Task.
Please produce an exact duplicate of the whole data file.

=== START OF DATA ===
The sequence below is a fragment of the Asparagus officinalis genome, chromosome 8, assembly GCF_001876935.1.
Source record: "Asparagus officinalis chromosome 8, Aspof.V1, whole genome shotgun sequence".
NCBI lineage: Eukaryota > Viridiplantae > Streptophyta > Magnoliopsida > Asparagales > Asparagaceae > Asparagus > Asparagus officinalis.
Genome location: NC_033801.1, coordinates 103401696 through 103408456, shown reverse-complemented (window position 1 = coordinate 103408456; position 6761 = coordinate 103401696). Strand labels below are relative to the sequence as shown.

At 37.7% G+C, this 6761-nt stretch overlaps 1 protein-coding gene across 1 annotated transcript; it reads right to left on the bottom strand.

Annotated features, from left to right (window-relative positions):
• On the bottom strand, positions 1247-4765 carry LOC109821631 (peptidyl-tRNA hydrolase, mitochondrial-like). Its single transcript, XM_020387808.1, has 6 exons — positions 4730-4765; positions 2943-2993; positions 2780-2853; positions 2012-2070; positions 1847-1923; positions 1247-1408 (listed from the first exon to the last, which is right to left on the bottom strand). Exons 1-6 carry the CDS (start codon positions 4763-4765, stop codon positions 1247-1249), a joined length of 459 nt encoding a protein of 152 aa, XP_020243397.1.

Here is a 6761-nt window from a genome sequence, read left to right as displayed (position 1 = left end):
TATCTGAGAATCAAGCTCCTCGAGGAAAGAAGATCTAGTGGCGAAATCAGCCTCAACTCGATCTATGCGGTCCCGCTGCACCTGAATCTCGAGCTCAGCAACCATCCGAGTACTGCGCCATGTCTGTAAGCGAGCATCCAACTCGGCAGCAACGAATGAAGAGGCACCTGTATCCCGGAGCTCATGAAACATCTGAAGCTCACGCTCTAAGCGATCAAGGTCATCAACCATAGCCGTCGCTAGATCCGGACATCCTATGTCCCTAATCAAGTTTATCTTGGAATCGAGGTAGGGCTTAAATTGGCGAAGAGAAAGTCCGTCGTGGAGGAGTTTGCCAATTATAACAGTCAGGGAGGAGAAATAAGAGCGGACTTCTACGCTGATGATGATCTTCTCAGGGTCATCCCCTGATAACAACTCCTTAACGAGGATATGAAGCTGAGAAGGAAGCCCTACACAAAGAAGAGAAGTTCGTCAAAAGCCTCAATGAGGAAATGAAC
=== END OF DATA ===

The sequence below is a fragment of the Asparagus officinalis genome, chromosome 8, assembly GCF_001876935.1.
Source record: "Asparagus officinalis chromosome 8, Aspof.V1, whole genome shotgun sequence".
NCBI lineage: Eukaryota > Viridiplantae > Streptophyta > Magnoliopsida > Asparagales > Asparagaceae > Asparagus > Asparagus officinalis.
Genome location: NC_033801.1, coordinates 103401696 through 103408456, shown reverse-complemented (window position 1 = coordinate 103408456; position 6761 = coordinate 103401696). Strand labels below are relative to the sequence as shown.

At 37.7% G+C, this 6761-nt stretch overlaps 1 protein-coding gene across 1 annotated transcript; it reads right to left on the bottom strand.

Annotated features, from left to right (window-relative positions):
• On the bottom strand, positions 1247-4765 carry LOC109821631 (peptidyl-tRNA hydrolase, mitochondrial-like). Its single transcript, XM_020387808.1, has 6 exons — positions 4730-4765; positions 2943-2993; positions 2780-2853; positions 2012-2070; positions 1847-1923; positions 1247-1408 (listed from the first exon to the last, which is right to left on the bottom strand). Exons 1-6 carry the CDS (start codon positions 4763-4765, stop codon positions 1247-1249), a joined length of 459 nt encoding a protein of 152 aa, XP_020243397.1.

Here is a 6761-nt window from a genome sequence, read left to right as displayed (position 1 = left end):
TATCTGAGAATCAAGCTCCTCGAGGAAAGAAGATCTAGTGGCGAAATCAGCCTCAACTCGATCTATGCGGTCCCGCTGCACCTGAATCTCGAGCTCAGCAACCATCCGAGTACTGCGCCATGTCTGTAAGCGAGCATCCAACTCGGCAGCAACGAATGAAGAGGCACCTGTATCCCGGAGCTCATGAAACATCTGAAGCTCACGCTCTAAGCGATCAAGGTCATCAACCATAGCCGTCGCTAGATCCGGACATCCTATGTCCCTAATCAAGTTTATCTTGGAATCGAGGTAGGGCTTAAATTGGCGAAGAGAAAGTCCGTCGTGGAGGAGTTTGCCAATTATAACAGTCAGGGAGGAGAAATAAGAGCGGACTTCTACGCTGATGATGATCTTCTCAGGGTCATCCCCTGATAACAACTCCTTAACGAGGATATGAAGCTGAGAAGGAAGCCCTACACAAAGAAGAGAAGTTCGTCAAAAGCCTCAATGAGGAAATGAAC